When a Donation becomes an Investment

Recently someone donated $4000 towards fixing a four year old debt in the Solomon Islands Wesleyan Church at Noro that only recently came to light. This was  for the original clearing of the land at the Noro Training Centre (NTC).  However over the last year the NTC committee had made a commitment to pay this back over time and had brokered a deal with the holder of the debt.

I held onto the funds for a couple of months, uneasy about the implications of giving money from ‘outside’ to fix up a situation that was already being dealt with.

A short while later we became aware of a local metal worker who had a rolling machine that manufactured roofing iron, but had not been in production for two years because of the hefty cost of purchasing the required roll of galvanised steel.

Jeff Davies (our volunteer onsite) mentioned that it would be great if we could get a roll of steel to this guy and he could manufacture the roofing iron we needed for the NTC.

A light bulb went on.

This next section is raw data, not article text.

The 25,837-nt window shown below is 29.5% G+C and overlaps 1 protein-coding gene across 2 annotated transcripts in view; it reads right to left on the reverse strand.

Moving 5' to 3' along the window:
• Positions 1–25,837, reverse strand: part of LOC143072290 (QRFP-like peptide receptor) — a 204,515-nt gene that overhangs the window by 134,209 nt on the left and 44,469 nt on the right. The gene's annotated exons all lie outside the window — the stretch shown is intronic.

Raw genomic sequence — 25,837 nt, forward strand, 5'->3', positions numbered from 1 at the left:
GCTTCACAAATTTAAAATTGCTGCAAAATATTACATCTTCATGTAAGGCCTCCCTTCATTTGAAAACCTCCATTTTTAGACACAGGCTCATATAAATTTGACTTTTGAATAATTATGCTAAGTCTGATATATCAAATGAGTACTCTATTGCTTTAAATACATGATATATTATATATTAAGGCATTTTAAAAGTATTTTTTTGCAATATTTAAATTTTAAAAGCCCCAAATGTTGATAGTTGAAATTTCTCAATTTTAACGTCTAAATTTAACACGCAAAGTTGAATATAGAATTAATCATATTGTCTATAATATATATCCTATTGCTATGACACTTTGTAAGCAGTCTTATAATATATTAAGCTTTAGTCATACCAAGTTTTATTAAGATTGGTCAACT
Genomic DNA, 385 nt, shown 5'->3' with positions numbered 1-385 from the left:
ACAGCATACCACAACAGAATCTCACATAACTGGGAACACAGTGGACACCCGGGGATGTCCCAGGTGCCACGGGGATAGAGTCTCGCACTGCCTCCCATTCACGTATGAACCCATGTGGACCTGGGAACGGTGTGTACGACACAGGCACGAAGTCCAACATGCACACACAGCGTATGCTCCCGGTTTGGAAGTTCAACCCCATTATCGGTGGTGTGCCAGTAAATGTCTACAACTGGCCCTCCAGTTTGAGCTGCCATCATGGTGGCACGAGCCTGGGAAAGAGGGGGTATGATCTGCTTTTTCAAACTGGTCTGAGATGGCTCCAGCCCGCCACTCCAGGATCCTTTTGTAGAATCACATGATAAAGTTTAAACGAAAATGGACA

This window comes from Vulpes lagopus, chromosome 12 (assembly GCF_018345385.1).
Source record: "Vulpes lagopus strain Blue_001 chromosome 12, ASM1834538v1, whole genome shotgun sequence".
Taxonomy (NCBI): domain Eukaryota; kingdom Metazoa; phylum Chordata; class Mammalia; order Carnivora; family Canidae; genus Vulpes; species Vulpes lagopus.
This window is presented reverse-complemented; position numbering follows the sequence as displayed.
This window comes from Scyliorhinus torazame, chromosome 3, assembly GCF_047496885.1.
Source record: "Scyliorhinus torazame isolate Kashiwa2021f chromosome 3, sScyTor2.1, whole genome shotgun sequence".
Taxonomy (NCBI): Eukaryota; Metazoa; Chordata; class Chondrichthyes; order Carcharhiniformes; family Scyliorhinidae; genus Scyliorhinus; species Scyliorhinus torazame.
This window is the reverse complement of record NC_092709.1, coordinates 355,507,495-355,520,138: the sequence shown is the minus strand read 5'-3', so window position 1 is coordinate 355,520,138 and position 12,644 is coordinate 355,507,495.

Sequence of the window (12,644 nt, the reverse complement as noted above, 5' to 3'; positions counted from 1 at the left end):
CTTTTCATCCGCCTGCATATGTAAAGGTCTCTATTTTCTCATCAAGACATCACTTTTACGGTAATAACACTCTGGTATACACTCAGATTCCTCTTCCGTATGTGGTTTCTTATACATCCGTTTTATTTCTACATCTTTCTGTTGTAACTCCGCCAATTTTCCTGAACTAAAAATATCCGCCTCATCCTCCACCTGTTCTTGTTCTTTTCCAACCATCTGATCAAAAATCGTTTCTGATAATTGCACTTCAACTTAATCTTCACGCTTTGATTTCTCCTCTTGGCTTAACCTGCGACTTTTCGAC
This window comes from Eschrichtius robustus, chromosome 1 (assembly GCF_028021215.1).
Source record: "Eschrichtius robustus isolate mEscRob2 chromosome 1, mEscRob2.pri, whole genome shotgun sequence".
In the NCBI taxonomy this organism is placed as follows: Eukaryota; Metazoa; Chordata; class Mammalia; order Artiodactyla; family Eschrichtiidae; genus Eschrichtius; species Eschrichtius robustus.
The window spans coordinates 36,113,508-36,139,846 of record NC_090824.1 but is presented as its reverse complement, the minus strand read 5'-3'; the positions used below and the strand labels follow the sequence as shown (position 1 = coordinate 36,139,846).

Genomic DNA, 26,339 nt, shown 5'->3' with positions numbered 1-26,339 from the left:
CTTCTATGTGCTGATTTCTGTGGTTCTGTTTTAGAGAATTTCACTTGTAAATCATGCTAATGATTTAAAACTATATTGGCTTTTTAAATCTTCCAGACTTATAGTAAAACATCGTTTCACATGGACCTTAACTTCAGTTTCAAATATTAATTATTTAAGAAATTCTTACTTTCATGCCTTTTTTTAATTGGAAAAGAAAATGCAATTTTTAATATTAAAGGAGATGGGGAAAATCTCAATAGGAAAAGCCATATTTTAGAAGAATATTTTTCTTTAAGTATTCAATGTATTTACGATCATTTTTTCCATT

Soon after I talked to the original donor and suggested the following, “What if we used your $4000 and we bought a roll of steel, sent it to Noro, get this guy to make corrugated iron, he can keep a portion for his labour and equipment, we can sell a portion and get the $4000 back (and pay the debt) and the last portion can be used to provide effectively free roofing iron for the whole NTC!” The donor said, “sounds fantastic!”

So we did!

We checked the cost of the steel, the smallest roll, weighing over four tonnes and 1500M long was $6000 including freight and other costs. Right about then another donation of $2000 for the project came through and we had a deal.roll of steel

The roll was purchased (did you know that 4.5tonnes of steel rolled up is only 1m high and 900mm wide?you wouldn’t want to stand in its way if was rolling down a hill!) and put it in the latest shipping container heading to Noro. At the time of writing it has just arrived and we await the end of the story.

This is a win win win. The local manufacturer gets his steel, that he can sell and put cash back into his business and into his workers pockets, the local community has access to roofing iron from a local source, the NTC gets to pay off their debt after they sell the required amount (and the income is derived from a local source, rather than an outside ‘we will fix this’ method) and even better NTC gets as much roofing iron as they need for no cost.

I love it when we can multiply God’s blessing in ways like this. This reminds me of the parable of the talents.

Let’s pray that the rest of the story pans out as we trust for the benefit of many.

859023_4969976559574_1885727182_oDallas Thomas
National Director
Wesleyan World Mission